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Nigerian SMEs face plethora of challenges
Jun '15
Small and medium enterprises (SMEs) in Nigeria, including textile and clothing firms, face several challenges—access to finance, rickety infrastructure, patchy energy supplies and security concerns, says a recent Economist Intelligence Unit report.
“SMEs are also affected by problems beyond national borders, such as the flood of illegal textile imports that has devastated a once-flourishing indigenous industry,” states the report titled ‘Enabling a more productive Nigeria: Powering SMEs’.
“Nigeria is now Africa’s leading economy, overtaking South Africa last year to become the continent’s largest nation in terms of GDP. Its commercial capital, the mega-city of Lagos, has surpassed the Egyptian capital, Cairo, to become Africa’s biggest city in terms of population. Combined with favourable demographics and a rising middle class, the country is now an investment hotspot for some of the world’s largest brands,” according to the report.
However, to take its rightful place among the world’s top emerging markets, Nigeria must overcome a series of obstacles, which include economic diversification, job creation and a more effective conversion of growth into what matters most: rising incomes for the country’s 173 million citizens.
There is a vast network of SMEs in Nigeria and increasing productivity of these SMEs would go a long way in enabling Nigeria reach its development goals.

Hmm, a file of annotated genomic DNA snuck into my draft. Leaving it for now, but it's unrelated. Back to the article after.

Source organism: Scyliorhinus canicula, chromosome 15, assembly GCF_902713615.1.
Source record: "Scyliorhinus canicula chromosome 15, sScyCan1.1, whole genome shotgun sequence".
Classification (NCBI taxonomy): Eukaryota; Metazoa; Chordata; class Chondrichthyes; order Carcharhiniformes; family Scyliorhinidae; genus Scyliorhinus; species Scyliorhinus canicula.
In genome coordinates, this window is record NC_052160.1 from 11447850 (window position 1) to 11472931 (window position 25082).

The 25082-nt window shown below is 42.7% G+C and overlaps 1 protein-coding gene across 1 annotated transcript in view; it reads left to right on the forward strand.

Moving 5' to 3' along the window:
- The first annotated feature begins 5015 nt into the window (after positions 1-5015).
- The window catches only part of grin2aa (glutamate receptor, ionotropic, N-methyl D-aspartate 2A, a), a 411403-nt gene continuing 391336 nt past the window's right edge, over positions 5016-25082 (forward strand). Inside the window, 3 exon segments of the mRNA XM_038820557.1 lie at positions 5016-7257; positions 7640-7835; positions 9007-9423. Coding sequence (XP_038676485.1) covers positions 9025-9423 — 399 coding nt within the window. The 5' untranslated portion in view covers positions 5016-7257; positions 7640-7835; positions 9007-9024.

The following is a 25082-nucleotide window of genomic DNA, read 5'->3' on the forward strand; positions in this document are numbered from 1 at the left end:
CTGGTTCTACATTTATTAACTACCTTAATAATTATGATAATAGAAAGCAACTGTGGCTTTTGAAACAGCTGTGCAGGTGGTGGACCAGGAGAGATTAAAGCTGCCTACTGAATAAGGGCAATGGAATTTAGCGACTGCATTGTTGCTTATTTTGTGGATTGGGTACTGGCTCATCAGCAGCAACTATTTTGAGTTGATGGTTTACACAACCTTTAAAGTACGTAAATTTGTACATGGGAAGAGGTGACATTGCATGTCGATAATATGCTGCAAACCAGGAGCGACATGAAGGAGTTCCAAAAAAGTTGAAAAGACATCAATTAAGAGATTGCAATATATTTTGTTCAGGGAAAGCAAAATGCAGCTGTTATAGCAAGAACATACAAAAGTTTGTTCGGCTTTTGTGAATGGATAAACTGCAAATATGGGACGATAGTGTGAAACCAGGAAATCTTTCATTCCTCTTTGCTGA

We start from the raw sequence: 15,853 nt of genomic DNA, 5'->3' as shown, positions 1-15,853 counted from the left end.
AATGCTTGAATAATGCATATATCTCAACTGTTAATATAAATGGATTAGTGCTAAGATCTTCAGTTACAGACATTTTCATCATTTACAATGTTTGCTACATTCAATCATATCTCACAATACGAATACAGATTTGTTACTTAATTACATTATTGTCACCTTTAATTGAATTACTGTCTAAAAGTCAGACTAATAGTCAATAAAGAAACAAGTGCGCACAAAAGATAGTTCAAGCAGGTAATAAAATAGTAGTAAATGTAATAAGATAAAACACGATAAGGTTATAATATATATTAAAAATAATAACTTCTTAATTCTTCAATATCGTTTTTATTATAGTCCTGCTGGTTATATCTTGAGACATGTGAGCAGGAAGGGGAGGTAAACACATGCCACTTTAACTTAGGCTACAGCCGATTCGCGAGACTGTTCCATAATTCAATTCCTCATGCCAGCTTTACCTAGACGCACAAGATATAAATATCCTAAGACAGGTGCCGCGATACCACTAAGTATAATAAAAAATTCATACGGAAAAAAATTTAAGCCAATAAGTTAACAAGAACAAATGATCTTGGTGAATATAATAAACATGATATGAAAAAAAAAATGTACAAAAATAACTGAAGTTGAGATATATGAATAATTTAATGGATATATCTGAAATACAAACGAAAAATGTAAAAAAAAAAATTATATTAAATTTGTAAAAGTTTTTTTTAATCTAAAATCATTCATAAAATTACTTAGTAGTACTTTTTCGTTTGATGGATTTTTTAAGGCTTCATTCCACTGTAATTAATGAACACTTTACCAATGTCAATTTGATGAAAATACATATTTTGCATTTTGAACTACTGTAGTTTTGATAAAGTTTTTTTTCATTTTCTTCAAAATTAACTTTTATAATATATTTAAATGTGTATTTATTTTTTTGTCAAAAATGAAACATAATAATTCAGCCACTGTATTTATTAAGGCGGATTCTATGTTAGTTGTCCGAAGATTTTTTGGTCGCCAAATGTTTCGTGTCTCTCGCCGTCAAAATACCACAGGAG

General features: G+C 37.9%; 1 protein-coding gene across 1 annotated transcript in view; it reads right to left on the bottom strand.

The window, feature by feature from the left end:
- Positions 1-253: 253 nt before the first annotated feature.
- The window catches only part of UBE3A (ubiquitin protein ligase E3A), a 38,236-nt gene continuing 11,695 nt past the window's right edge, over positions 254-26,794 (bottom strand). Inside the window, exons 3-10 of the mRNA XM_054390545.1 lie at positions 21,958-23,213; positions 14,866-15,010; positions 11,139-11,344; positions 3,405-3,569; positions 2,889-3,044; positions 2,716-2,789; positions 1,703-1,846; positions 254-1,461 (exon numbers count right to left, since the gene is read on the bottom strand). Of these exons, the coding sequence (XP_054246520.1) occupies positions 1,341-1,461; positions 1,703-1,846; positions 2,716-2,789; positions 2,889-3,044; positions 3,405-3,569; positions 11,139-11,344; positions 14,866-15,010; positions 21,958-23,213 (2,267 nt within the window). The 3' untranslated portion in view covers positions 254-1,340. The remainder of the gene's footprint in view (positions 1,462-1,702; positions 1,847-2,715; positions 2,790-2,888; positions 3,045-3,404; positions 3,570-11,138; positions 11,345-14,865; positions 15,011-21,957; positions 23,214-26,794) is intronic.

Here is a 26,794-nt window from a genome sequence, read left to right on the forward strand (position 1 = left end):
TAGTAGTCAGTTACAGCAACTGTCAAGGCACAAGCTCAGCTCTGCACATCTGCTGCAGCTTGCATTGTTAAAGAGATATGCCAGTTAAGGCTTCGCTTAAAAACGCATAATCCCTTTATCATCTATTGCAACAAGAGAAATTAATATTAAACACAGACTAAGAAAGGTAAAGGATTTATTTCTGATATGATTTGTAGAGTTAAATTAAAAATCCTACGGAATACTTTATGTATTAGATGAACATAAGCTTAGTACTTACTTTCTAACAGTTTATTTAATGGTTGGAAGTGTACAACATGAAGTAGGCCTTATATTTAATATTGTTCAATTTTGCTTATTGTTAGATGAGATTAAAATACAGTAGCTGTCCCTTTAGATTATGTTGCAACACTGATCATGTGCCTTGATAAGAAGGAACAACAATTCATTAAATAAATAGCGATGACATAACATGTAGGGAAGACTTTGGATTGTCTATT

Talking of textile SMEs, the report terms illegally imported Chinese-made fabrics imitating Nigeria’s signature prints as a big threat. Despite importing such textiles is illegal, these imports comprise 85 per cent of the market.
Dilapidated textile factories in the country’s northern city of Kaduna are what remain of Nigeria’s most important manufacturing industry, which in its heyday employed 350,000 people. The World Bank estimates that textiles smuggled into Nigeria through Benin are worth US$ 2.2 billion a year, compared with local Nigerian production, which has dropped to US$ 40 million annually.
“Installing more effective checks to keep out illegal imports would provide a major boon to local (textile) industries,” advises the report.
To support SME productivity, the report suggests that Nigeria’s government must stabilise macroeconomic policy and install a more transparent tax and customs system. It also advises development of light-rail infrastructure and ports, and information and communication technologies (ICT).
To boost formal financing, SMEs must improve their book-keeping and corporate structures, and banks need to hire more SME business experts to inform lending decisions, the report adds. (RKS)

Fibre2fashion News Desk - India

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